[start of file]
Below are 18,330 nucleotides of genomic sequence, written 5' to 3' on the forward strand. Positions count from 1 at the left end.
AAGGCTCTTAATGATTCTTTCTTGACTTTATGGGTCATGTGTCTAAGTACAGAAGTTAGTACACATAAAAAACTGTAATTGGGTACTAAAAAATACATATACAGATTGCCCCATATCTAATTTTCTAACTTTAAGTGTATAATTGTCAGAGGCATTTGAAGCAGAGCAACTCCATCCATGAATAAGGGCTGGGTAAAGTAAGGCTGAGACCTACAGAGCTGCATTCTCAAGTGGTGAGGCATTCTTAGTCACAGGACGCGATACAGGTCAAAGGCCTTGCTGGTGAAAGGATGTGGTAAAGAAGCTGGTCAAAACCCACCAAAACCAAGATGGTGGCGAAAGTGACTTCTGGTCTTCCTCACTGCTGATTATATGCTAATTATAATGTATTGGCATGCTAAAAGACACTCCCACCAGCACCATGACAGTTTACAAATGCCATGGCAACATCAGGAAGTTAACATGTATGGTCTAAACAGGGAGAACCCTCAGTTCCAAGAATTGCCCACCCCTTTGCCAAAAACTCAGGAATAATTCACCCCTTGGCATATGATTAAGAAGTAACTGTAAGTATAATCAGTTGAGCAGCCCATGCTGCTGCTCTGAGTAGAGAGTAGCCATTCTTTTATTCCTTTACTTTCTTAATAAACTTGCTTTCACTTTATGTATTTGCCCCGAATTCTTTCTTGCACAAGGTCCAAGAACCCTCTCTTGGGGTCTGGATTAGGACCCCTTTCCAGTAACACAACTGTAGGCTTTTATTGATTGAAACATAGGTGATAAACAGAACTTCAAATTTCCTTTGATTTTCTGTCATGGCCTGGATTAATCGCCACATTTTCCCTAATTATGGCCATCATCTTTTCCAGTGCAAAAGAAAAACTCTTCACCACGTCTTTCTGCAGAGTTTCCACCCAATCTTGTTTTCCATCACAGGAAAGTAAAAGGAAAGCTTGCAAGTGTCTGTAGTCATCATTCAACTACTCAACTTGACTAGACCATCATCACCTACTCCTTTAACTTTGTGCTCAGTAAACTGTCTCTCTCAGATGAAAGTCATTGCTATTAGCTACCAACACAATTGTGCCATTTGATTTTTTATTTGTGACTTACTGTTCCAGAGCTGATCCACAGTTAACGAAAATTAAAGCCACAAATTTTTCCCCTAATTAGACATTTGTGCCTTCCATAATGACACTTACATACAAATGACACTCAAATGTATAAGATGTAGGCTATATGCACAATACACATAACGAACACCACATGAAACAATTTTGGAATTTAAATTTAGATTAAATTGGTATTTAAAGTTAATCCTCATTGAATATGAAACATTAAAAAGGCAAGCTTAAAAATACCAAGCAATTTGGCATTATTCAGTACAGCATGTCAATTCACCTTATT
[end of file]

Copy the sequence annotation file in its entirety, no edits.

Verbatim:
Below are 18,330 nucleotides of genomic sequence, written 5' to 3' on the forward strand. Positions count from 1 at the left end.
AAGGCTCTTAATGATTCTTTCTTGACTTTATGGGTCATGTGTCTAAGTACAGAAGTTAGTACACATAAAAAACTGTAATTGGGTACTAAAAAATACATATACAGATTGCCCCATATCTAATTTTCTAACTTTAAGTGTATAATTGTCAGAGGCATTTGAAGCAGAGCAACTCCATCCATGAATAAGGGCTGGGTAAAGTAAGGCTGAGACCTACAGAGCTGCATTCTCAAGTGGTGAGGCATTCTTAGTCACAGGACGCGATACAGGTCAAAGGCCTTGCTGGTGAAAGGATGTGGTAAAGAAGCTGGTCAAAACCCACCAAAACCAAGATGGTGGCGAAAGTGACTTCTGGTCTTCCTCACTGCTGATTATATGCTAATTATAATGTATTGGCATGCTAAAAGACACTCCCACCAGCACCATGACAGTTTACAAATGCCATGGCAACATCAGGAAGTTAACATGTATGGTCTAAACAGGGAGAACCCTCAGTTCCAAGAATTGCCCACCCCTTTGCCAAAAACTCAGGAATAATTCACCCCTTGGCATATGATTAAGAAGTAACTGTAAGTATAATCAGTTGAGCAGCCCATGCTGCTGCTCTGAGTAGAGAGTAGCCATTCTTTTATTCCTTTACTTTCTTAATAAACTTGCTTTCACTTTATGTATTTGCCCCGAATTCTTTCTTGCACAAGGTCCAAGAACCCTCTCTTGGGGTCTGGATTAGGACCCCTTTCCAGTAACACAACTGTAGGCTTTTATTGATTGAAACATAGGTGATAAACAGAACTTCAAATTTCCTTTGATTTTCTGTCATGGCCTGGATTAATCGCCACATTTTCCCTAATTATGGCCATCATCTTTTCCAGTGCAAAAGAAAAACTCTTCACCACGTCTTTCTGCAGAGTTTCCACCCAATCTTGTTTTCCATCACAGGAAAGTAAAAGGAAAGCTTGCAAGTGTCTGTAGTCATCATTCAACTACTCAACTTGACTAGACCATCATCACCTACTCCTTTAACTTTGTGCTCAGTAAACTGTCTCTCTCAGATGAAAGTCATTGCTATTAGCTACCAACACAATTGTGCCATTTGATTTTTTATTTGTGACTTACTGTTCCAGAGCTGATCCACAGTTAACGAAAATTAAAGCCACAAATTTTTCCCCTAATTAGACATTTGTGCCTTCCATAATGACACTTACATACAAATGACACTCAAATGTATAAGATGTAGGCTATATGCACAATACACATAACGAACACCACATGAAACAATTTTGGAATTTAAATTTAGATTAAATTGGTATTTAAAGTTAATCCTCATTGAATATGAAACATTAAAAAGGCAAGCTTAAAAATACCAAGCAATTTGGCATTATTCAGTACAGCATGTCAATTCACCTTATT